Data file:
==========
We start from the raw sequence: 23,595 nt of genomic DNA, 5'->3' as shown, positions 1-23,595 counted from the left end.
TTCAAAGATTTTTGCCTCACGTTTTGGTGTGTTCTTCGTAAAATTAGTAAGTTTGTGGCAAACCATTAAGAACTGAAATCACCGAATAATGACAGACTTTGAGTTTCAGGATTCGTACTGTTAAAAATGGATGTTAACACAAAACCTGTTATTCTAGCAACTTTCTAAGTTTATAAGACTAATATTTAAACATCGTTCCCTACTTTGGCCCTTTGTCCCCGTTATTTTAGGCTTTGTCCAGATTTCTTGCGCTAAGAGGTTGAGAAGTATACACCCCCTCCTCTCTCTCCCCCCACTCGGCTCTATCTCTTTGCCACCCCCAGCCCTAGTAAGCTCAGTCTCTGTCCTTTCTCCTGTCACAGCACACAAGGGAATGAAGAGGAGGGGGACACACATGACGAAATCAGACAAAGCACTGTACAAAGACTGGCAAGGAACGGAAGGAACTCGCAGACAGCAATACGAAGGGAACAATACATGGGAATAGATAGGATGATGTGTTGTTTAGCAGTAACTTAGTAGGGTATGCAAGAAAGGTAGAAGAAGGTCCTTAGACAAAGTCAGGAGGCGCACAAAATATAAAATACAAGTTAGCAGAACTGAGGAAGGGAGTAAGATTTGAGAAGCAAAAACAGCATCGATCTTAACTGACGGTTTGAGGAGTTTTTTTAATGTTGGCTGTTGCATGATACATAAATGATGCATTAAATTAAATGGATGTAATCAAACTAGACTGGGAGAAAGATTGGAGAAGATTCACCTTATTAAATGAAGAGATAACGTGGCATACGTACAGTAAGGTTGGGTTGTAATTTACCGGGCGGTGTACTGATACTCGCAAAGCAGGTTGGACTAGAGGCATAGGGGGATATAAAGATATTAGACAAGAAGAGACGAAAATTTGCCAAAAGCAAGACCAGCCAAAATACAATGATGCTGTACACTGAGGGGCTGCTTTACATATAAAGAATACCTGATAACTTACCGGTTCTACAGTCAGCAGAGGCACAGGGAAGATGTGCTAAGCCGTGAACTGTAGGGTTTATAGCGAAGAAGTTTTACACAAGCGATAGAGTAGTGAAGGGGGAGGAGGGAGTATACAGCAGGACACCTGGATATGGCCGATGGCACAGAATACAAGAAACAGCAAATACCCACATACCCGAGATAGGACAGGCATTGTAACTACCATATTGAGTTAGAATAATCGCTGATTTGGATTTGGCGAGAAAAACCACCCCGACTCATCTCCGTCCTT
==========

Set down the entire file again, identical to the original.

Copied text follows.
We start from the raw sequence: 23,595 nt of genomic DNA, 5'->3' as shown, positions 1-23,595 counted from the left end.
TTCAAAGATTTTTGCCTCACGTTTTGGTGTGTTCTTCGTAAAATTAGTAAGTTTGTGGCAAACCATTAAGAACTGAAATCACCGAATAATGACAGACTTTGAGTTTCAGGATTCGTACTGTTAAAAATGGATGTTAACACAAAACCTGTTATTCTAGCAACTTTCTAAGTTTATAAGACTAATATTTAAACATCGTTCCCTACTTTGGCCCTTTGTCCCCGTTATTTTAGGCTTTGTCCAGATTTCTTGCGCTAAGAGGTTGAGAAGTATACACCCCCTCCTCTCTCTCCCCCCACTCGGCTCTATCTCTTTGCCACCCCCAGCCCTAGTAAGCTCAGTCTCTGTCCTTTCTCCTGTCACAGCACACAAGGGAATGAAGAGGAGGGGGACACACATGACGAAATCAGACAAAGCACTGTACAAAGACTGGCAAGGAACGGAAGGAACTCGCAGACAGCAATACGAAGGGAACAATACATGGGAATAGATAGGATGATGTGTTGTTTAGCAGTAACTTAGTAGGGTATGCAAGAAAGGTAGAAGAAGGTCCTTAGACAAAGTCAGGAGGCGCACAAAATATAAAATACAAGTTAGCAGAACTGAGGAAGGGAGTAAGATTTGAGAAGCAAAAACAGCATCGATCTTAACTGACGGTTTGAGGAGTTTTTTTAATGTTGGCTGTTGCATGATACATAAATGATGCATTAAATTAAATGGATGTAATCAAACTAGACTGGGAGAAAGATTGGAGAAGATTCACCTTATTAAATGAAGAGATAACGTGGCATACGTACAGTAAGGTTGGGTTGTAATTTACCGGGCGGTGTACTGATACTCGCAAAGCAGGTTGGACTAGAGGCATAGGGGGATATAAAGATATTAGACAAGAAGAGACGAAAATTTGCCAAAAGCAAGACCAGCCAAAATACAATGATGCTGTACACTGAGGGGCTGCTTTACATATAAAGAATACCTGATAACTTACCGGTTCTACAGTCAGCAGAGGCACAGGGAAGATGTGCTAAGCCGTGAACTGTAGGGTTTATAGCGAAGAAGTTTTACACAAGCGATAGAGTAGTGAAGGGGGAGGAGGGAGTATACAGCAGGACACCTGGATATGGCCGATGGCACAGAATACAAGAAACAGCAAATACCCACATACCCGAGATAGGACAGGCATTGTAACTACCATATTGAGTTAGAATAATCGCTGATTTGGATTTGGCGAGAAAAACCACCCCGACTCATCTCCGTCCTT